What to Do in Asakusa? 20 Activities That You Will Love!
Asakusa is a neighborhood in Tokyo known for its old-fashioned shops and temples. Senso-Ji is one of the most popular tourist attractions in Asakusa, a Buddhist temple dating back to the seventh century.
Open to the public; anyone who wishes to learn about Japanese temples can visit the temple grounds. They may purchase souvenirs at local stores and eat traditional Japanese cuisines such as grilled skewered meat and rice balls.
Taking a cruise down the Sumida River is another popular pastime in Asakusa.
These cruises offer views of the Tokyo skyline, and many boats are decorated with lanterns lit at night. Whether you’re interested in history or culture, there’s something for everyone in Asakusa.
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Here are 20 things to do in Asakusa:
1) Visit Sensoji Temple
Senso-Ji, a Buddhist temple constructed in the 7th century, is one of Japan’s most famous temples.
According to legend, the temple’s founding began when two fishermen brothers, Hinokuma Hamanari and Hinokuma Takenari, discovered a statue of Kannon, the Buddhist goddess of mercy, in the Sumida River. They found it bobbing up and down in the river with the fishing net.
The statue was brought to their village chief, Hajino Nakamoto, who recognized its sacredness and converted his home into a tiny temple to safeguard it.
Over time, the temple grew and became one of Tokyo’s most popular tourist destinations. Today, visitors can admire the temple’s beautiful architecture and learn about its history. They can also participate in traditional Japanese ceremonies.
2) Asakusa: Kimono Makeover with Photoshoot Tour
On this photoshoot tour, you’ll explore the area wearing a beautiful kimono or hakama. You’ll start at Sensoji, a Buddhist temple surrounded by picturesque gardens.
Your guide will lead you to more than four locations around Asakusa, such as the nearby Sumida River and Kaminarimon Gate.
At each stop, you can have your photos taken by a local professional guide.
You’ll receive more than 20 edited photos you can take home. Whether you’re a history buff or enjoy exploring new places, this tour will highlight your trip to Tokyo.
3) Be amazed by Cherry blossoms in Sumida Park.
Sumida Park is a great place to enjoy the cherry blossoms, with around 450 trees blooming in the spring. The park is close to Asakusa Station and offers stunning views of Tokyo Skytree.
During the cherry blossom festival season, the park is crowded with picnickers and photographers, but it’s still possible to find a quiet spot to enjoy the flowers.
The waterbus is a great way to see the cherry blossoms from the river. The sight is even more beautiful at night when the trees are illuminated.
If you’re looking for a place to see Cherry blossoms in Tokyo, Sumida Park is worth visiting.
4) Visit the Tokyo Skytree
The Tokyo Skytree is a magnificent feat of engineering, and it’s no surprise that it has become one of Japan’s most popular tourist destinations.
Standing at a whopping 634 meters tall, it is the tallest structure in Japan and the second tallest globally. The view from the top is breathtaking, and on a clear day, you can see to Mount Fuji.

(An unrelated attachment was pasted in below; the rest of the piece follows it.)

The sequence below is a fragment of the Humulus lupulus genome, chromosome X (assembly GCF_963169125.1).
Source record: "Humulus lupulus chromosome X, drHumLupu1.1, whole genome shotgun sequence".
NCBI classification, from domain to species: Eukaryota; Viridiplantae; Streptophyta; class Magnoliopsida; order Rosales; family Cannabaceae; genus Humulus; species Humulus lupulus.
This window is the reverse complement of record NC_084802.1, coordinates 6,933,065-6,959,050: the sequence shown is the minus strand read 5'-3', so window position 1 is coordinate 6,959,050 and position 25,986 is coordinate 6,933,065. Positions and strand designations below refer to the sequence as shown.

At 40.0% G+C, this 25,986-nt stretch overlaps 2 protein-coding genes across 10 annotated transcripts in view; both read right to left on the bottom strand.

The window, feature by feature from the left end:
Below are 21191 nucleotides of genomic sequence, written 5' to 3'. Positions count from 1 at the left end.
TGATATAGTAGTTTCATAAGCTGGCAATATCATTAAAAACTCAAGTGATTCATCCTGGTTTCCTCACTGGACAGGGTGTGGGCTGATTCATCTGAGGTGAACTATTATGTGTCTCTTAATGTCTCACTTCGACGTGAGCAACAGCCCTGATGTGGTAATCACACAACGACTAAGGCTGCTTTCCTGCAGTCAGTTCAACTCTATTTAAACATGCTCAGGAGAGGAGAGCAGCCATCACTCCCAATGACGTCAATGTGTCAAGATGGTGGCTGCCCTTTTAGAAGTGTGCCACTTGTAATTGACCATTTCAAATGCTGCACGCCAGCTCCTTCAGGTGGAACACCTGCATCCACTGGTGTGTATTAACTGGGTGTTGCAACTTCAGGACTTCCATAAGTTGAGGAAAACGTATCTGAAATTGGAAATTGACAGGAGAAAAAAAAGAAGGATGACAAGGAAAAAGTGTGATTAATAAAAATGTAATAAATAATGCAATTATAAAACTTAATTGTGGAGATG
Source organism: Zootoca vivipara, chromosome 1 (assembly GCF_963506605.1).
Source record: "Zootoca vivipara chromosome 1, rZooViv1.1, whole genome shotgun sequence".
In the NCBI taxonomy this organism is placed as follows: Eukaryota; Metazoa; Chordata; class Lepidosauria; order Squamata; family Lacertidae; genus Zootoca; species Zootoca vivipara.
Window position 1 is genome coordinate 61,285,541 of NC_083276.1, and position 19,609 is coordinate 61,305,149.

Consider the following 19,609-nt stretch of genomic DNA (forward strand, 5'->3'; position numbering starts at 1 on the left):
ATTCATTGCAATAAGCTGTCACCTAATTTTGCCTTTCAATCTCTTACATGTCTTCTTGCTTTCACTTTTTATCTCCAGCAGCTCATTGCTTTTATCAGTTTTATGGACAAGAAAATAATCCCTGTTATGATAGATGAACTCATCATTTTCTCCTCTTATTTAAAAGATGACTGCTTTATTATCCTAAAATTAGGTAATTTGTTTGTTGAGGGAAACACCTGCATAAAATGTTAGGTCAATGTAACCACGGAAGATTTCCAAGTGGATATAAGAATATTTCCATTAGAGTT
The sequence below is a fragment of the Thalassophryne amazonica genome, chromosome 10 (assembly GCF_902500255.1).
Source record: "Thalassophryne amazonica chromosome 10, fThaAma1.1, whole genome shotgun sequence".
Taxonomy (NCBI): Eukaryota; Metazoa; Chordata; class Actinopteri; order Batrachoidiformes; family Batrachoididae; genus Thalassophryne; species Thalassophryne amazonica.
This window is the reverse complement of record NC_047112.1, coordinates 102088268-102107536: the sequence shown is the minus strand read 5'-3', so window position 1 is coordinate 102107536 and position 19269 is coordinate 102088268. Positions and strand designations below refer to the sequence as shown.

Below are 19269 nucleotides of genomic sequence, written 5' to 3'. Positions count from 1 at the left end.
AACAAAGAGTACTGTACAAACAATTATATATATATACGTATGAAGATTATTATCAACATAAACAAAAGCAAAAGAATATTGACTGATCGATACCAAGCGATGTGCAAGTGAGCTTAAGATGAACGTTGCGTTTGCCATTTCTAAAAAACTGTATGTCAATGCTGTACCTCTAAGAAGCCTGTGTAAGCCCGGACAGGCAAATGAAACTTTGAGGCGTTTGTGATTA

The shopping complex at the Tokyo Skytree is also worth visiting, as it’s home to an aquarium, numerous shops, and restaurants.
The first deck is 350 meters, while the second is 450 meters. Visitors can purchase tickets for either deck or both decks.
The journey to the top starts on the 4th floor, where tickets for the first observation deck are sold. A fast and smooth elevator ride takes visitors to the top and bottom of the first observation deck, where tickets for the second observation deck can be purchased.
Visitors then access the second deck before descending back to the lower floors of the first observatory, where they board the elevator down to the tower’s exit on the 5th floor.
If you’re looking for an exciting way to experience Tokyo, add the Tokyo Skytree to your itinerary.
5) Asakusa Sightseeing Tour by Rickshaw
On this independent excursion through Asakusa, you’ll see the city’s diverse sights and sounds from the comfort of your rickshaw.
Take in the magnificent Asakusa Shrine, right next to the city’s first temple, and witness the everyday street activities on your way to the renowned shoe district of Hanakawado.
The cherry trees in Sumida Park are a beautiful sight when in full bloom during spring. The park contains several fascinating things, such as Tanuki-doori and adult theaters in Rokku Ward.
Take photos of Hanayashiki, Japan’s oldest amusement park. Ride down Denpoin Street, which is home to geisha houses. Your chariot awaits an enjoyable Tokyo sightseeing adventure.
6) Get a ticket for Hanayashiki Amusement Park.
Hanayashiki Amusement Park is Japan’s oldest amusement park. The park has various rides and attractions, making it an excellent place for families and kids.
One of the most popular rides is the roller coaster, which offers thrilling city views. It has other rides, including a Ferris wheel, bumper cars, and a haunted house.